Ah, so you just want to sacrifice package quality and QA, while adopting dependency hell, all for "business integration?" That makes sense.

      • Re:RedHat (Score:4, Informative)

        by whoever57 ( 658626 ) on Monday May 01, 2017 @02:28PM (#54335377) Journal

        Ah, so you just want to sacrifice package quality and QA, while adopting dependency hell,

        Begone, Troll!

        RedHat/CentOS haven't suffered from dependency hell for years. The adoption of YUM solved the issues.

        • by hackel ( 10452 )

          Too little, too late. OP said he had been suffering under it for 20 years. I still have nightmares about from when I had the unfortunate task of administering a Redhat system. While rpm/deb as a format may not be significant anymore, there's no arguing that the Debian Policy Manual itself is an extremely high standard that produces some excellent, high-quality packages.

    • by nyet ( 19118 )

      I see absolutely no benefit to UEFI. What does it have to do at all with "business integration"?

  • by Zombie Ryushu ( 803103 ) on Monday May 01, 2017 @01:38PM (#54334797)

    Several of my boards support UEFI boot, or CSM Boot but the Secure Boot Portion can be turned off (or is absent in the case of one of my boards. I have one of the few early boards that has UEFI but not Secure Boot.). You can do a UEFI Boot without SecureBoot Verification like Macs do,

    • Re: (Score:1, Informative)

      by Anonymous Coward

      UEFI works fine. It will only be SecureBoot that runs on top of it that could cause problems.

      If you'll be running Debian on a server or virtual machine, this will not be a problem.
      If you run Debian on "Windows 7" era or older desktops, it will also run fine.

      Where you need to be careful is with newer desktop systems mainly designed to run Windows.

      If there is a "Windows 10 compatible" sticker for example, you won't be able to run Debian on it.
      If there is a "Windows 8 compatible" sticker, you may or may not b

      • by Anonymous Coward

        Where SecureBoot can not be disabled, your only options are to use boot loaders signed by Microsoft, or to upload your own private keys into SecureBoot and sign your own boot loaders.
        If that doesn't sound like an option for you, you'll want to avoid those OEM vendors.

        Note that you can still have working Debian desktops with the latest gen hardware, but you'll need to either build a system from parts, or find an OEM vendor that specifically caters to Linux.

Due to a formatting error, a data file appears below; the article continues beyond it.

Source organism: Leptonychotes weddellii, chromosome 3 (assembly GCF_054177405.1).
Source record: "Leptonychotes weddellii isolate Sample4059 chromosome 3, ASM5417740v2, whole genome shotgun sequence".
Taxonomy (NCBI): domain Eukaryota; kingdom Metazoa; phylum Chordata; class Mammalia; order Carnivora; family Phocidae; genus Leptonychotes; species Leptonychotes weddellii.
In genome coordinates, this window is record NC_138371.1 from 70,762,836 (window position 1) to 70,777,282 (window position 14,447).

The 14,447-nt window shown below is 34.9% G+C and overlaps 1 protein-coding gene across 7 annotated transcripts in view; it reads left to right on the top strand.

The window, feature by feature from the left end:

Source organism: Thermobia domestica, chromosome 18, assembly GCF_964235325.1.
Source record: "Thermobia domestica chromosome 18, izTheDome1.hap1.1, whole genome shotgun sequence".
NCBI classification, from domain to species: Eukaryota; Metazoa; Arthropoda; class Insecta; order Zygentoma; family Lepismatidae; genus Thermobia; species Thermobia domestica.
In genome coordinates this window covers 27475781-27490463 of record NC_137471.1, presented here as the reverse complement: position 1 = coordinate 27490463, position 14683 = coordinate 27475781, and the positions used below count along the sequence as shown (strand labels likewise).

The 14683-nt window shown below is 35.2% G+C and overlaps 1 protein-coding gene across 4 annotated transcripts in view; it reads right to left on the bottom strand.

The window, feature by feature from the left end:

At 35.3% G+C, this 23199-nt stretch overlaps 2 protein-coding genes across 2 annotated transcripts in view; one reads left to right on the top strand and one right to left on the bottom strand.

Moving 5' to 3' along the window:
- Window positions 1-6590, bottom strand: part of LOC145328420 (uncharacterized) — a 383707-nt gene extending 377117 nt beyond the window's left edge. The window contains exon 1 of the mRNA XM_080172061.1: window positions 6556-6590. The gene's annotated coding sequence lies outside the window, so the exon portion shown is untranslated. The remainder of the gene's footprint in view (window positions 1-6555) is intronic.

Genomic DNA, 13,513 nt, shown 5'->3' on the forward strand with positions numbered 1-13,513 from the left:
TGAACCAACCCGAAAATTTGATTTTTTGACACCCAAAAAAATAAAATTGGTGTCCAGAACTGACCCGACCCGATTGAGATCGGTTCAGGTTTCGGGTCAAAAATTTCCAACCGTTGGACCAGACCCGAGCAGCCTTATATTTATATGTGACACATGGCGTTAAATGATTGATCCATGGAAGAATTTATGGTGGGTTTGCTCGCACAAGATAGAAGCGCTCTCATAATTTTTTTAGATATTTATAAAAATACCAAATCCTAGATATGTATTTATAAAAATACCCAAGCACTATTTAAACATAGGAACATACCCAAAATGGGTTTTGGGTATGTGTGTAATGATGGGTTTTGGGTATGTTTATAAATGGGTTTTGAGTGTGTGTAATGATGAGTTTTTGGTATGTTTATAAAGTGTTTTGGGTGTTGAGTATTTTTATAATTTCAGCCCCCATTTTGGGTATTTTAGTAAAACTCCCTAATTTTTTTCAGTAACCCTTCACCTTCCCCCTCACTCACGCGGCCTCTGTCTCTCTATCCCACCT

Can't we just start murdering MS/Intel/etc board members and corporate officers until they stop the BS?

      • by tepples ( 727027 ) <> on Monday May 01, 2017 @03:20PM (#54335929) Homepage Journal

        If there is a "Windows 10 compatible" sticker for example, you won't be able to run Debian on it.
        If there is a "Windows 8 compatible" sticker, you may or may not be able to, depending on what that OEM decided to do, so will need a bit of research.


        Microsoft required x86 and x86-64 PCs with the "Windows 8 compatible" sticker to ship with Secure Boot on but let the owner turn it off in the UEFI configuration form. Microsoft eased this requirement for x86 and x86-64 PCs with the "Windows 10 compatible" sticker: they must ship with Secure Boot on but configurability is up to the preference of the manufacturer. In either case, even if Secure Boot can be turned off, that doesn't mean that things like backlight brightness, audio, WLAN, Bluetooth, and suspend will work correctly.

      • by jabuzz ( 182671 )

        So one presumes that "Windows 10" compatible certification that my Surface Book has is er imaginary then? I say because you can turn off secure boot if you want. You get a big red unlocked padlock thing on the boot screen, but it *DOES* work.

        I ended up turning it back on when I realized that Ubuntu supports secure boot, so there was no need to actually turn it off. Which reminds me I need to fix the grub font's because right now they are tiny.

      • by ncc74656 ( 45571 ) *

        Microsoft declared that to get the Windows 10 compatible certification, the system must have SecureBoot and there must not be a way to disable it.

        How is it, then, that I got Gentoo up and running on my notebook, and had SystemRescueCD booting from flashsticks before that? It shipped with Win10, but there's an option to disable secure boot that works as it should.

        (If it makes any difference, the machine's a Dell Latitude 7370. The main holdup on putting Gentoo on it wasn't secure boot, but the puny 120GB

    • by whoever57 ( 658626 ) on Monday May 01, 2017 @02:33PM (#54335435) Journal

      The mission of "Secure Boot" is not to secure any computers, but to secure Microsoft's revenue stream.